Urban Spatial Structure and Transportation

The relationship between urban spatial structure and the transportation network within an urban area can drive or hinder the economic productivity and quality of life of the city. Undoubtedly urbanisation has allowed economic mobility for citizens due to agglomeration of jobs, technology, healthcare, education and information. These agglomeration benefits account for 80% of South Asia’s GDP (World Bank, 2016). The geographical footprint where these are distributed and the ease with which these are accessed determine the overall productivity of the city. Indian cities are no different; the more economically productive cities such as Mumbai, Bangalore, Delhi, Ahmedabad also offer more mobility choices to their residents.

The advancement of transport technology and the declining costs of personal automobile relative to incomes have allowed cities to de-densify and expand horizontally. This pattern of a sprawling urban continuum has various costs associated with it; costs that Indian cities of all scales are struggling to cope up with. 

Transportation Trends in India

The reliance on private vehicle ownership for mobility is increasing rapidly in Indian cities due to a variety of factors. This growth reflects the trends in growing urbanisation, increasing incomes, suburban expansion and inadequate public transportation.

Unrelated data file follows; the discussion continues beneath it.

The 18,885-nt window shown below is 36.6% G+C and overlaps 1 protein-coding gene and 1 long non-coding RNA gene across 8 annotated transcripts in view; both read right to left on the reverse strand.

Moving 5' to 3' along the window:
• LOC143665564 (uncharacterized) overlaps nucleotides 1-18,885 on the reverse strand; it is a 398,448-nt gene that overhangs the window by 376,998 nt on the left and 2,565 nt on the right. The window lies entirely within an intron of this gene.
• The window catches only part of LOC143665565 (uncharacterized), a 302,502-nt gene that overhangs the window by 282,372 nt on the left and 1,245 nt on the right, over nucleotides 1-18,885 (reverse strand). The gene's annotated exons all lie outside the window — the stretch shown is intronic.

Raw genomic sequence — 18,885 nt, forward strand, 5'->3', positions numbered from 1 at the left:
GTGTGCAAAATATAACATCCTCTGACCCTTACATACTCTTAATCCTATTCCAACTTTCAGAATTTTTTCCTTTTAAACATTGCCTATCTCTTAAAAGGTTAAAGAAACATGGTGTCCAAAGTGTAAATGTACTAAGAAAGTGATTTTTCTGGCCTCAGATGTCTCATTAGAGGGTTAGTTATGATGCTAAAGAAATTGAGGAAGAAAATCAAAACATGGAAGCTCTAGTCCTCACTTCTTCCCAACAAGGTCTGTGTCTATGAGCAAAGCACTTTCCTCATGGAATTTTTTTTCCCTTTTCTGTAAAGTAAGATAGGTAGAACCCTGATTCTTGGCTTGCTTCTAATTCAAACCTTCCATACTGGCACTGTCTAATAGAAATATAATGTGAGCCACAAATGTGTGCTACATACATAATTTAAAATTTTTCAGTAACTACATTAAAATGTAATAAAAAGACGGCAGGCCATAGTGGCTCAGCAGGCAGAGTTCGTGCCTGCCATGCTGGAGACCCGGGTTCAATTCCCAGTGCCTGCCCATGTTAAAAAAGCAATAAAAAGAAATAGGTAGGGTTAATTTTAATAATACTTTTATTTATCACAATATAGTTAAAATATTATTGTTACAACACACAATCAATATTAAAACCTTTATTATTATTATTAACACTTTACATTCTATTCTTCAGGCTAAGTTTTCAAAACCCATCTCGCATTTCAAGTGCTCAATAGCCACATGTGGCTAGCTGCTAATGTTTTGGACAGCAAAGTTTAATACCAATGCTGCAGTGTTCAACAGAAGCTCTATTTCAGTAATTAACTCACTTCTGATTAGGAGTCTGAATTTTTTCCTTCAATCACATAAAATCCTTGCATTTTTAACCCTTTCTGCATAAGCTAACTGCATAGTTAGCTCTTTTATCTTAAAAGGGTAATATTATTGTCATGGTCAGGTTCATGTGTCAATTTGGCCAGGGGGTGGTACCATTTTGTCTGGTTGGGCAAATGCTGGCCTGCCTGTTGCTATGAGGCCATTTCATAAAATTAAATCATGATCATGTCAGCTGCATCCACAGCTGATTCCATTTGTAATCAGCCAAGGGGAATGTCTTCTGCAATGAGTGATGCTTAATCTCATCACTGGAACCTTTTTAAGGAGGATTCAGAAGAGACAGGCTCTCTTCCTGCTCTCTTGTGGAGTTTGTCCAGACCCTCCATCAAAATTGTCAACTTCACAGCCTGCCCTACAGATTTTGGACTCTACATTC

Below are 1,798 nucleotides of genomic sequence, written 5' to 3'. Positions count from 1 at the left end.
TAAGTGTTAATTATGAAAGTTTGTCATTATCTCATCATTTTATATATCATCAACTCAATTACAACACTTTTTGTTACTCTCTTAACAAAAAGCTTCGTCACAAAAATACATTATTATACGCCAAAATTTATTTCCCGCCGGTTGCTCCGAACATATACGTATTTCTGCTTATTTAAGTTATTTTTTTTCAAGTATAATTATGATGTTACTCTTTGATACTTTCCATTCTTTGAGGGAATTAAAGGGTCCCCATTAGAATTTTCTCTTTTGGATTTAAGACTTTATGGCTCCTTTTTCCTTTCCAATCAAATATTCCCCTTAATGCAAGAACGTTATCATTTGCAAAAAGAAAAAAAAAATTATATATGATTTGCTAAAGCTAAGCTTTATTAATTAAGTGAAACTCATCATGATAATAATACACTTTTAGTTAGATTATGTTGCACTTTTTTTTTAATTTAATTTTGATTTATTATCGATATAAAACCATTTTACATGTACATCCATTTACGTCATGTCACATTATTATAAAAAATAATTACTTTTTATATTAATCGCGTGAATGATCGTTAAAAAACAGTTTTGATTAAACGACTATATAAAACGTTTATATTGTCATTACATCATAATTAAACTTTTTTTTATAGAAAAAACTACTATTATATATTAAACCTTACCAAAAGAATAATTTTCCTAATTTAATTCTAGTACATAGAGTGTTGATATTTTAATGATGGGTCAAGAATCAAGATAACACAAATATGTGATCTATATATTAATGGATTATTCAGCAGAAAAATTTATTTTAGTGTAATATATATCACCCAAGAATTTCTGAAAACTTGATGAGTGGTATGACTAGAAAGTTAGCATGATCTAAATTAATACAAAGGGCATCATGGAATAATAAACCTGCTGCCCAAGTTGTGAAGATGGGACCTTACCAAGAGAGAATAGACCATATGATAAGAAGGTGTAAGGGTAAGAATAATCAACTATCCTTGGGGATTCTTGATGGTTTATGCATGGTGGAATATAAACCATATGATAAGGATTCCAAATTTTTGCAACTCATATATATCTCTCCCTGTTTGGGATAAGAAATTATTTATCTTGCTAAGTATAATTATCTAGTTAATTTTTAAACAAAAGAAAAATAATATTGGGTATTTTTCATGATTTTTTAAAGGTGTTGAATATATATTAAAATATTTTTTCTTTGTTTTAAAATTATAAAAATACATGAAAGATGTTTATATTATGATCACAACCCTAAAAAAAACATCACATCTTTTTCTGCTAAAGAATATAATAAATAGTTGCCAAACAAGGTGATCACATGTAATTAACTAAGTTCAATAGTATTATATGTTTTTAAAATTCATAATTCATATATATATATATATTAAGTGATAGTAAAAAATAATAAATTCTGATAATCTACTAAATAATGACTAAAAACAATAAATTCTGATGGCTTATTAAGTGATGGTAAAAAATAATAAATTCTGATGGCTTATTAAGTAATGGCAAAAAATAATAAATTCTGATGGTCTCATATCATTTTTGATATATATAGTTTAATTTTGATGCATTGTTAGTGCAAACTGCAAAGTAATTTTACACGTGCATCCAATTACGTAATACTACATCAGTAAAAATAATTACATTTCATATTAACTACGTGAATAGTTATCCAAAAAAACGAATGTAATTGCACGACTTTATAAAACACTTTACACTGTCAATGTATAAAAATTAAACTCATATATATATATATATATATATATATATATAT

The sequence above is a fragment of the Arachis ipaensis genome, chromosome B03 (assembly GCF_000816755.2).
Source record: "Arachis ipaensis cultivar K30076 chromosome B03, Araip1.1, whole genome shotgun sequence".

• The Indian vehicle population that stood at approximately 60 million at the beginning of the millennium has doubled to 120 million vehicles by 2009 (IIHS, 2011). The majority of this growth has occurred in the ownership of two-wheelers (84 per thousand in 2012) followed by cars/jeeps (13 per thousand in 2012).
  • The combination of public transport and non-motorised transport (bicycle and walk) exceeds more than half the total trips made in India. While cars and two wheelers constitute about 80% of vehicles on Indian roads, they account for only 29% of total trips reflecting an inequitable road space share (IIHS, 2011). The growth in private vehicle ownership is an important factor leading to decline in the share of public transport in Indian cities.
  • The car ownership trends are predicted to grow in a range of 30 million (ADB, 2006) and 47 million (Ghate and Sundar, 2013) by 2025. Second tier cities in India such as Jaipur, Ahmedabad, Mysore, Rajkot etc. are seeing a rise in two-wheeler ownership exceeding other Asian cities (EMBARQ India and Shakti Foundation, 2012). This might increase the rate of decline in public transport ridership, especially if the quality of the public transportation services are not improved.